The Storied Life of A.J. Fikry is a novel by Gabrielle Zevin. The protagonist of the story is a bookseller named Ajay Fikry, who is referred to as A.J. A.J. had discontinued his PhD and settled down in a remote place named Alice Island along with his wife to become a bookseller, a vocation that the couple found exciting. After her untimely death, he withdrew from society and became disillusioned with everything. He lost interest in running the bookshop and operated it in a perfunctory fashion, only to earn his livelihood. He was not bothered about replenishing his supply of books, to cater to the requirements of his readers. He drank heavily and ate unhealthily, which began to affect his health. The fiasco was complete when his extremely rare copy of Tamerlane, a book authored anonymously by Edgar Allan Poe when he was eighteen, was stolen. The cost of that book was estimated to be around four hundred thousand dollars and A.J. had pinned all his hopes on it to attain financial independence and thereby obtain his release from that Island. However, the theft had shattered all his hopes in an instant and he had no other choice but to live in the island and replenish the bookshop which was his sole source of income. This is when his resilience came into play and he decided to alter his shoddy lifestyle and bring his life back on track: “A person is free to shape his own character, and man is responsible for what he may have made out of himself. What matters is not the features of our character or the drives and instincts per se, but rather the stand we take towards them. And the capacity to take that stand is what makes us human beings” (Frankl, WTM 5).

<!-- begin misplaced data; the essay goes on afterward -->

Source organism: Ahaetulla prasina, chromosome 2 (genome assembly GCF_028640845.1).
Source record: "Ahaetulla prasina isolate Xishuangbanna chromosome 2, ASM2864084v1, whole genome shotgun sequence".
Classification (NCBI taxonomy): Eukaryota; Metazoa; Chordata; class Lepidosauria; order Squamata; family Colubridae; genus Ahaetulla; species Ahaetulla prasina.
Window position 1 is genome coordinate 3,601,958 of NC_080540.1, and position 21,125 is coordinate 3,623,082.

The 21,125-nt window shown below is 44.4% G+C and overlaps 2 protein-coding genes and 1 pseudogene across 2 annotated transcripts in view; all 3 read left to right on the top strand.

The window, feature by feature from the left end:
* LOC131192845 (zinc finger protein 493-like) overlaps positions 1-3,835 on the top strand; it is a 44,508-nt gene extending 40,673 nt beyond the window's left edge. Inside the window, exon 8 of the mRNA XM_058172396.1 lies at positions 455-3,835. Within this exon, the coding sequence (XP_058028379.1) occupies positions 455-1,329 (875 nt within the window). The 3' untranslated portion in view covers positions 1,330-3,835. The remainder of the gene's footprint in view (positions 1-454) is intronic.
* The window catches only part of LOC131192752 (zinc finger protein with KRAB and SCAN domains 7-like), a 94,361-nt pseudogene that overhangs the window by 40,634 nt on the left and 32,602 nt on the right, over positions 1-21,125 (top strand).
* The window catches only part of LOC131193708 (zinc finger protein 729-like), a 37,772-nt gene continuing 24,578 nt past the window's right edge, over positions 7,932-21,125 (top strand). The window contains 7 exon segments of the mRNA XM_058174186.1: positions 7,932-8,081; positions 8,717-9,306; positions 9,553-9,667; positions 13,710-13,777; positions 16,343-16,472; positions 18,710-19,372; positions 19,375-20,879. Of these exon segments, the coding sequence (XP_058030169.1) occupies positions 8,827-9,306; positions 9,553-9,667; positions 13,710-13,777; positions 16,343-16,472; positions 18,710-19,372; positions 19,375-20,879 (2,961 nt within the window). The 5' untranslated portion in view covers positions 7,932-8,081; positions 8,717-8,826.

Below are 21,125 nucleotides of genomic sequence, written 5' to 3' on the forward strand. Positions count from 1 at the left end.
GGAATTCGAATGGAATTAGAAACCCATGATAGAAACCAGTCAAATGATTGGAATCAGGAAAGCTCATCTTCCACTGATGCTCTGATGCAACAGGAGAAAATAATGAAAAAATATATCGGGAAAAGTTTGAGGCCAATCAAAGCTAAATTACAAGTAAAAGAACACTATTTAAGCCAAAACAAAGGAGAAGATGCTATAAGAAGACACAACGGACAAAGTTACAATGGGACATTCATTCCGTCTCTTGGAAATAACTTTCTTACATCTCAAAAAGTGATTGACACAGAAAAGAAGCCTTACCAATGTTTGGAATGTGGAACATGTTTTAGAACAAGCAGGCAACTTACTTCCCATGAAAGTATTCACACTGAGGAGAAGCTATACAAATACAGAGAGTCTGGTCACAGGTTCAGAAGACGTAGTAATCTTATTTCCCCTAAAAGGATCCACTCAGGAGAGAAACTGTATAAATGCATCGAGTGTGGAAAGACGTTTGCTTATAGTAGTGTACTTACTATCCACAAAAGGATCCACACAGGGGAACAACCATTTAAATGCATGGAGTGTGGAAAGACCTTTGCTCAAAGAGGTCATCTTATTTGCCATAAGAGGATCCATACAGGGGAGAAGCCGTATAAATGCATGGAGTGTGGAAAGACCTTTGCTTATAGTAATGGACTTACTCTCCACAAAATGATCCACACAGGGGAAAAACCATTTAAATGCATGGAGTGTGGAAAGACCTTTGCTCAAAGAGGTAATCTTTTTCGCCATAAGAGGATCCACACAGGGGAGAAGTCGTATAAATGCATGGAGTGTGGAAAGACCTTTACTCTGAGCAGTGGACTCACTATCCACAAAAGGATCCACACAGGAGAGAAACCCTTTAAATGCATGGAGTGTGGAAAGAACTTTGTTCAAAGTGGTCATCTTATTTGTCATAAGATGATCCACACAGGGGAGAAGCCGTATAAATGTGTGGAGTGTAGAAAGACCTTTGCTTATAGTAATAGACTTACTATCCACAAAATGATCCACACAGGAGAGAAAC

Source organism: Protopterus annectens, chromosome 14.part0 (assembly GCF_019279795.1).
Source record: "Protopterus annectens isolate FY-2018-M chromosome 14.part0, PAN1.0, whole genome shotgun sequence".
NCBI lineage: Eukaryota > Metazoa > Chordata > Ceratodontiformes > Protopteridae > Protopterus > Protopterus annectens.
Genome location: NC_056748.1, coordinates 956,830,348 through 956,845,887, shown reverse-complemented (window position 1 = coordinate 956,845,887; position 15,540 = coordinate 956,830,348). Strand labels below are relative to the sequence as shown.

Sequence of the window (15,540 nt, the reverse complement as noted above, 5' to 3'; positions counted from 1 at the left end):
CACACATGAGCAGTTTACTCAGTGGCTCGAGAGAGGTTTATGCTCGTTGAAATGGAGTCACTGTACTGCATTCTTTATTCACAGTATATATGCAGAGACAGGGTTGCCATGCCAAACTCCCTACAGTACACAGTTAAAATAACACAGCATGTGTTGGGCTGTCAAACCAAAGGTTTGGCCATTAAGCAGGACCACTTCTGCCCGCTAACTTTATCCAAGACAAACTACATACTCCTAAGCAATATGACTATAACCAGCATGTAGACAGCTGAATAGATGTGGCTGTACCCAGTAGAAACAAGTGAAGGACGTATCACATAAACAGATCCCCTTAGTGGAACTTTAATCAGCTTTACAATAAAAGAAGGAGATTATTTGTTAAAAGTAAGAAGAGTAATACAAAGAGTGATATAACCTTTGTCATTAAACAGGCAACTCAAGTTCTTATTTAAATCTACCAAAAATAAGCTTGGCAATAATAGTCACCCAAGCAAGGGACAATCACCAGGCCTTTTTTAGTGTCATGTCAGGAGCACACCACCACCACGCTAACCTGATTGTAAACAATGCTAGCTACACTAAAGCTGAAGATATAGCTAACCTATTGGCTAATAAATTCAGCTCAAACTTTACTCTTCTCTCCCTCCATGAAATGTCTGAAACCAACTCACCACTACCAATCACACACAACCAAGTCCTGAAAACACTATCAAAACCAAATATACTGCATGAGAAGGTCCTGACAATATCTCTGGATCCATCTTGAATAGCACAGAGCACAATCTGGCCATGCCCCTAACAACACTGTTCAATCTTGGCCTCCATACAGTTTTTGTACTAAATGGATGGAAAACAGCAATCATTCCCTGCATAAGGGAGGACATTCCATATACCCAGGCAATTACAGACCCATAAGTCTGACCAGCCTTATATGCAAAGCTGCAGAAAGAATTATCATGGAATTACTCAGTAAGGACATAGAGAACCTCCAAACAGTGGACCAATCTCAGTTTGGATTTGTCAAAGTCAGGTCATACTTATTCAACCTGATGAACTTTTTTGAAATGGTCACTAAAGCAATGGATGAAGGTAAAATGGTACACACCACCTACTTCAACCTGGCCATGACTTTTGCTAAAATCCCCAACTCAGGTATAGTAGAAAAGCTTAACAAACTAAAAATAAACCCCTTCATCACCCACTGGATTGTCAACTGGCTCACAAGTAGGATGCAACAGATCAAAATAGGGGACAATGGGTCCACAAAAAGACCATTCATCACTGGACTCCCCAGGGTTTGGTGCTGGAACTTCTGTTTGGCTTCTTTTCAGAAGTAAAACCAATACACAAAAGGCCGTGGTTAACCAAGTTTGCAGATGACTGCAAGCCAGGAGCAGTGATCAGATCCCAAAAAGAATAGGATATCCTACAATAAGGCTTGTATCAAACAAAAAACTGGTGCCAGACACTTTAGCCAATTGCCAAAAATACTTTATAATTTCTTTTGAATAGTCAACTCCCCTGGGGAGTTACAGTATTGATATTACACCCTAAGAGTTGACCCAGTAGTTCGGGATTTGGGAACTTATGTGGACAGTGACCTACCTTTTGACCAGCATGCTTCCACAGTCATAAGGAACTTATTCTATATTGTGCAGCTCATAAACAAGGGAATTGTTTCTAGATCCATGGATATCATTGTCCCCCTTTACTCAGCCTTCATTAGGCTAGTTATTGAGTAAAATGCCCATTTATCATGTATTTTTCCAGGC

A.J. thereby decided to maintain his health as it was deteriorating rapidly due to his debauched lifestyle. He left his shop unlocked when he went out to exercise, as it contained nothing precious anymore. On his return, he found a toddler in his shop with a note pinned to the child’s doll, which revealed the fact that it had been deliberately left there as the mother was unable to take care of it. The child was twenty-five months old and was named Maya. Initially, A.J. considered sending her away with a social worker. However, when the social worker arrived, he found it impossible to part with Maya as he was worried that the child might end up with the wrong kind of people much against the last wish of her mother, who desired that her daughter must be brought up by people who loved books. He thereby decided to adopt Maya and that decision gave him a new lease of life.
His bookshop inadvertently turned into the hub of Alice Island’s social life because of Maya. People began frequenting the shop to check out the little girl, and in order to entertain them, A.J. began stocking books of their choice. A police officer named Lambiase, who had investigated A.J.’s wife’s accident, Tamerlane’s robbery and Maya’s whereabouts; volunteered to be her godfather. He requested A.J. to organize a christening ceremony for Maya, which A.J. refused to do, stating that he was not a Christian. Lambiase insisted that a party should be organized at least, to formally announce the adoption of Maya to which A.J. agreed. A.J.’s sister-in-law Ismay was chosen as Maya’s godmother. These new relationships made A.J.’s heart swell with love.